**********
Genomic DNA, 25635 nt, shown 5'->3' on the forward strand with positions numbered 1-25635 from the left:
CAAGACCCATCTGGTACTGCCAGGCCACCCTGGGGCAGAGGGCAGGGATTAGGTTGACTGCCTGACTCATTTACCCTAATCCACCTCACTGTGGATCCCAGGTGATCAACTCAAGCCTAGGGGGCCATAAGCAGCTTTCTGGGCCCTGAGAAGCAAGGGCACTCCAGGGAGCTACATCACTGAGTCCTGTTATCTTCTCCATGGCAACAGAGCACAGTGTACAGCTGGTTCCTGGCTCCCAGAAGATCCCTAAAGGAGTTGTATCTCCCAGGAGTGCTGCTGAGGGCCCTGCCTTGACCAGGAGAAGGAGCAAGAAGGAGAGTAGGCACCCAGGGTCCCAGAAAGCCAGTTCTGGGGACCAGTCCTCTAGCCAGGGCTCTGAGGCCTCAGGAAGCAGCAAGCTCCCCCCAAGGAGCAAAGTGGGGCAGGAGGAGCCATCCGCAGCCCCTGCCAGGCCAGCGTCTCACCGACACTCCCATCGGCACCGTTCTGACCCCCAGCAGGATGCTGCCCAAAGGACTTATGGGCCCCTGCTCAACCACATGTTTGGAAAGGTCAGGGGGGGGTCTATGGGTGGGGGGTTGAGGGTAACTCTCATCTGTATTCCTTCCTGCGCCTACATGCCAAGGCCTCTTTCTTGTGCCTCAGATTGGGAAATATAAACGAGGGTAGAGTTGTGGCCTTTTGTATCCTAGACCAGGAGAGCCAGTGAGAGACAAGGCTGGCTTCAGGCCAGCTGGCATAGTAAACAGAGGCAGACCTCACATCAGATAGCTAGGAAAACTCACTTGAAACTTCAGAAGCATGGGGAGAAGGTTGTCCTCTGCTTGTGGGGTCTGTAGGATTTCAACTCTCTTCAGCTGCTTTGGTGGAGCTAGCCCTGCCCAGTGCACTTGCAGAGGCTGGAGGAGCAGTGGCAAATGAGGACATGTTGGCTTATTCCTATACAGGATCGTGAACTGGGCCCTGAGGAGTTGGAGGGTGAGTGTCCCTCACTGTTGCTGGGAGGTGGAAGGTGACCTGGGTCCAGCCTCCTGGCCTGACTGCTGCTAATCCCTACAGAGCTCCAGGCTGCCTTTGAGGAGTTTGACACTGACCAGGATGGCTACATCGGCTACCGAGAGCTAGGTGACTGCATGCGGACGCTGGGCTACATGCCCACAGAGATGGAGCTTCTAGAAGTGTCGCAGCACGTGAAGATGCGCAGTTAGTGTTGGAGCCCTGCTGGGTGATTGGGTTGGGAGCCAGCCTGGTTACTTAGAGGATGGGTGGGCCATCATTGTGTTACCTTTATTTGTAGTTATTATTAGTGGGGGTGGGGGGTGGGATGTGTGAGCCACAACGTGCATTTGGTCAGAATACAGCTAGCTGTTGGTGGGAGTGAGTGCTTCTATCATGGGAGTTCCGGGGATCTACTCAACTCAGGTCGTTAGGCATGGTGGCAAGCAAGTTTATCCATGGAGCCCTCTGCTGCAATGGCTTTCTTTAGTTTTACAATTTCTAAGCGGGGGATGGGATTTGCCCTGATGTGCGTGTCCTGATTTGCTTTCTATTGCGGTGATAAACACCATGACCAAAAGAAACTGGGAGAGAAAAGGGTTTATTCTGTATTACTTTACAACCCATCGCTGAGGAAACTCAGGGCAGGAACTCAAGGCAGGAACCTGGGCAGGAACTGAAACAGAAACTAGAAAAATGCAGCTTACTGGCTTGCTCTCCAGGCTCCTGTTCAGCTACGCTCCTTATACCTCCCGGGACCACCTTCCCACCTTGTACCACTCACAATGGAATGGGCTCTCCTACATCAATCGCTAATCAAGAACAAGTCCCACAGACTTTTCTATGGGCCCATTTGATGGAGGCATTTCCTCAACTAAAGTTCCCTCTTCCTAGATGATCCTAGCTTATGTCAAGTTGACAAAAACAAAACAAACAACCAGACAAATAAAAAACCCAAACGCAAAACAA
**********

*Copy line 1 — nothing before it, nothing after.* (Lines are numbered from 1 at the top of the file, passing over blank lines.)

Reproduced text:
Genomic DNA, 25635 nt, shown 5'->3' on the forward strand with positions numbered 1-25635 from the left: